May 25, 2012

What To Do With Labor


The functions of a union in a "free market" economy is a difficult thing to rationalize. In such an economy there is suppose to be many producers serving many consumers with the result that the consumer gets the best products at the lowest prices possible. If a producer does not compete he fails.

The theory is on solid footing in a free market; however, it breaks down if the market instead is controlled by an oligopoly or monopoly. In this instance, the producer no longer cares as much about the wants and needs of the consumer. He will produce the cheapest product possible and charge the highest price because the consumer has no choice.

In the perfect world, labor will deliver their product, their labor, to the producer under the guidance of a free market system. The problem is we do not have a free market when it comes to labor. Usually one union represents labor at one company and often within one industry. Therefore, labor has the opportunity to "extort" wages and benefits that are potentially much higher than a free market would allow. In a global economy this results in goods coming from a foreign country to be cheaper than what is produced within the United States.

No one has come up with a solution to this problem, including myself. Perhaps we need to treat labor in the same manner as utilities. We have accepted the fact that our electricity providers in this country need to be of such a size that it does not permit more than one company to be able to provide electricity to large regions of the country. Further, the cost to be a provider of electricity is so costly that it limits who can enter the business. As a result, we have deemed them to be a utility and must be regulated so their influence and power is not abused.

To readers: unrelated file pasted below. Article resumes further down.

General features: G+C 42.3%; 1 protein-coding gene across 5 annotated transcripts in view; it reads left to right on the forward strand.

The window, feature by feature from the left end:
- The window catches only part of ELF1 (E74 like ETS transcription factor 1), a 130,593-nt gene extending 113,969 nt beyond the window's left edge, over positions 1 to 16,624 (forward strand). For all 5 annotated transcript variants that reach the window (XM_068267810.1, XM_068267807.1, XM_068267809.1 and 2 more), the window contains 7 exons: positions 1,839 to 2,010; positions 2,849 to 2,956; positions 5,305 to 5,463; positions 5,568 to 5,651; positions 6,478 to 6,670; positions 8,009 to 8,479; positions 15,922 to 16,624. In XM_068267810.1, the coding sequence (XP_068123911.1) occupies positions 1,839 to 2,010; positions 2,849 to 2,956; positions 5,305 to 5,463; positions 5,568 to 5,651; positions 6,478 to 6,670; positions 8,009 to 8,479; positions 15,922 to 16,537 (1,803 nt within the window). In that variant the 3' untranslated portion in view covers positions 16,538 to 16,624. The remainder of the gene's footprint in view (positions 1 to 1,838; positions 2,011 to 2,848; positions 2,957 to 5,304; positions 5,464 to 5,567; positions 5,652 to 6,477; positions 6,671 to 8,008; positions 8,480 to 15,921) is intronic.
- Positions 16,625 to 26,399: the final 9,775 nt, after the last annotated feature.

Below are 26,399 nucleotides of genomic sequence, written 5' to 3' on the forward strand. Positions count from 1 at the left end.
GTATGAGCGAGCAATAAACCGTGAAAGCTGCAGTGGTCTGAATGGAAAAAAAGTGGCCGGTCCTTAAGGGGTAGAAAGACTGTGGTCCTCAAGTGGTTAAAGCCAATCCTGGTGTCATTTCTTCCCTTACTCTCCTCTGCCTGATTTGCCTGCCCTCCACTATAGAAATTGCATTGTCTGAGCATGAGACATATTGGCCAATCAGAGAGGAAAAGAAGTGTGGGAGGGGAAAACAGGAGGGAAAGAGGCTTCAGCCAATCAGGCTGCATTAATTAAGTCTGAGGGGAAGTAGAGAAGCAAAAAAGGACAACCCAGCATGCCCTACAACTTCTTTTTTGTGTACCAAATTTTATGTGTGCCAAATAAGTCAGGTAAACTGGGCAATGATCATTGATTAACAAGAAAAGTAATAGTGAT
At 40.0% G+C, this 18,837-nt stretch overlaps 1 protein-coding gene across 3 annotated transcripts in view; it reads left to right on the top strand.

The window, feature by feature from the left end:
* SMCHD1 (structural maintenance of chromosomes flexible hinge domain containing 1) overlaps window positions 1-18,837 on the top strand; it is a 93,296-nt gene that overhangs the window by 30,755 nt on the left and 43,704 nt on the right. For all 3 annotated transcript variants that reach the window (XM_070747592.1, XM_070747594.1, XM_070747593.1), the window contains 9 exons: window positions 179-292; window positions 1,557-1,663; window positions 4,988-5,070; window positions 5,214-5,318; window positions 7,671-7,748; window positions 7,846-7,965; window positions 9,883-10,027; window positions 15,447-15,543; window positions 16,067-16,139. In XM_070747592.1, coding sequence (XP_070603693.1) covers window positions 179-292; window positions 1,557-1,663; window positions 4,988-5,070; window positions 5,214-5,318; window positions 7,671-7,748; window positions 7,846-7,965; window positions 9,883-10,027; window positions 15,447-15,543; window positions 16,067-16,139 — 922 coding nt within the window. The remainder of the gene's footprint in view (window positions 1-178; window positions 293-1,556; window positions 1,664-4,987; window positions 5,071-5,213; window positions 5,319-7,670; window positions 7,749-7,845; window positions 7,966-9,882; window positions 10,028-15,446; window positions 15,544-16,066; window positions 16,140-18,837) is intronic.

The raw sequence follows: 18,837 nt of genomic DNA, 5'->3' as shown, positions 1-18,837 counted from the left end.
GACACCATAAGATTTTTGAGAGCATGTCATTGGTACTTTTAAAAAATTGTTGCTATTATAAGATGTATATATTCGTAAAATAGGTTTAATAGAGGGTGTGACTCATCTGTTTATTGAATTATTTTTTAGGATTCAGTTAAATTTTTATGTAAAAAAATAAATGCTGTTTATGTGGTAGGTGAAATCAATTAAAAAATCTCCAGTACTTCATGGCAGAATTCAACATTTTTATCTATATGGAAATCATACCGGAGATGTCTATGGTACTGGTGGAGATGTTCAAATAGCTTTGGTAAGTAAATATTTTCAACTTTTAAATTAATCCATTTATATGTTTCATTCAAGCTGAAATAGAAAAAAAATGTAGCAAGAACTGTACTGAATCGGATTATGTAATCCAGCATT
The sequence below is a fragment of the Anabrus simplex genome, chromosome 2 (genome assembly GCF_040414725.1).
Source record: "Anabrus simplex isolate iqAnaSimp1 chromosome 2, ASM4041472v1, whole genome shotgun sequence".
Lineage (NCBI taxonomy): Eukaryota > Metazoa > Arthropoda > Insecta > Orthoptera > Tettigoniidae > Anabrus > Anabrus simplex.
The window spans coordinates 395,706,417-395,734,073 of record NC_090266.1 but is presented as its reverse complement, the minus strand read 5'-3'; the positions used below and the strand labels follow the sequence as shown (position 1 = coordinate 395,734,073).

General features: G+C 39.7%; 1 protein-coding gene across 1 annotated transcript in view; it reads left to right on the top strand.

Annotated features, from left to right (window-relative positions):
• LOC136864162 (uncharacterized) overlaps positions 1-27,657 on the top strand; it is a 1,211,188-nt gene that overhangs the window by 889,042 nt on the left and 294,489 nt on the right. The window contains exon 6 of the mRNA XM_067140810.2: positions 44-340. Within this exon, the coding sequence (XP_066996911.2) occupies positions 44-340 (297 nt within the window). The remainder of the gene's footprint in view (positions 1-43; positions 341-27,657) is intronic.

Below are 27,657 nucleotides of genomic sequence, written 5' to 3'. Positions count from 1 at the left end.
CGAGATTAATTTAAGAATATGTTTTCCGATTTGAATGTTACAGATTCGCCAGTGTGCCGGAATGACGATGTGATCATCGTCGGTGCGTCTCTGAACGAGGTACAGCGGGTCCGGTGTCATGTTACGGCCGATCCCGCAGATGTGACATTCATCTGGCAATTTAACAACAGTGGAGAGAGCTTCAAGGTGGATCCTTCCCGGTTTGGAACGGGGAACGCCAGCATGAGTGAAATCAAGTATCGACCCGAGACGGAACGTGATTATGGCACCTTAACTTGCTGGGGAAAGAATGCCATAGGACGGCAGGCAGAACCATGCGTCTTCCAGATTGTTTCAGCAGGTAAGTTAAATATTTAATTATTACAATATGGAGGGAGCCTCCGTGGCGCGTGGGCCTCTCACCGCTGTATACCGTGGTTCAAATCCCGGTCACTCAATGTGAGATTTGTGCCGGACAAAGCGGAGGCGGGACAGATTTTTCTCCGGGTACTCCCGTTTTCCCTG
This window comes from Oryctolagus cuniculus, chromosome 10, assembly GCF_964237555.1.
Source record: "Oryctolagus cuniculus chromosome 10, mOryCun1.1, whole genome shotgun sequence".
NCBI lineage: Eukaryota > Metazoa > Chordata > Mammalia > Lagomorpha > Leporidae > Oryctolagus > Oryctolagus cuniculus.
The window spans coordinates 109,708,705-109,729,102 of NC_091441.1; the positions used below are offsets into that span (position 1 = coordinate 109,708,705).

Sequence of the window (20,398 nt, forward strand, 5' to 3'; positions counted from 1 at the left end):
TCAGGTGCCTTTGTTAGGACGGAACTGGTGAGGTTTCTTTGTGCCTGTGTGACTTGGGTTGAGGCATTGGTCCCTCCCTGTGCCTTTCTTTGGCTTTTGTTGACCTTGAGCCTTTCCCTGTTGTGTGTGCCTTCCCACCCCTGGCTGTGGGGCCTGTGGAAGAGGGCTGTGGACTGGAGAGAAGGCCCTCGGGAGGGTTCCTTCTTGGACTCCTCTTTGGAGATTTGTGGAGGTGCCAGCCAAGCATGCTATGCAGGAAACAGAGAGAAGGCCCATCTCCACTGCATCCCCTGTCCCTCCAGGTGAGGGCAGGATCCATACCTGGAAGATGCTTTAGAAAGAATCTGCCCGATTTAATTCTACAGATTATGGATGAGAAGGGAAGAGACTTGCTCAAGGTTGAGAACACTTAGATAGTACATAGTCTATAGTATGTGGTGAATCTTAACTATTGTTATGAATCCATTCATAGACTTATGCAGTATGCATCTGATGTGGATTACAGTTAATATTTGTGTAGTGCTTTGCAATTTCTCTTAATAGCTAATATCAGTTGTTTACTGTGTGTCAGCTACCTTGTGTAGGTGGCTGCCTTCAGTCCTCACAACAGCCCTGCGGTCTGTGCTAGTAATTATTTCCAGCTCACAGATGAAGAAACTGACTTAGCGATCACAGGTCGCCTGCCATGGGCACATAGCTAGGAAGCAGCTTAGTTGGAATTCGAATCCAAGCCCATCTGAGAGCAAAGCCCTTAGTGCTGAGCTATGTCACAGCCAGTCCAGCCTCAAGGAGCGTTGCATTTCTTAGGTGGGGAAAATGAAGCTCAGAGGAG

Is this what we must do with labor?

4 comments:

  1. Wow! First time I heard it said in this manner. Well done!

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  2. I assume you will be moving out of Michigan with these comments.

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  3. Where to even start . . .

    So, the problem with our economy is that those pesky worker bees can band together and negotiate for wages that would otherwise be lower? And those poor bosses have no recourse but to fork over the money. Which is why, of course, executive compensation is at all time lows . . . doh, except that it's not! Hmmm . . .

    In a truly free market there would be no laws restricting what labor could do, actually, just as there would be no patents (which allow pharmaceutical companies to charge Americans 8 - 10 times what Europeans pay for prescription drugs) nor copyrights.

    Treat labor like utilities? Hell, why be so progressive?

    Why not return to the days of serfs? Give people just enough to eek out short, miserable lives. Yeah, isn't that what the Founding Fathers meant by the pursuit of survival? Oh, crap again, I got that wrong . . . what was it they wrote?

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  4. Ken
    The problem is not that the worker bees negotiate for better wages, its that they threaten to shut down and bankrupt companies if they don't get wages beyond what the skill the offer is worth

    Most automobile assembly line jobs take from 1 to 5 days to learn, about the same time as a fast food server, but pay middle class wages that otherwise would require 2 years in a trade school or 4 years in a college to be able to earn

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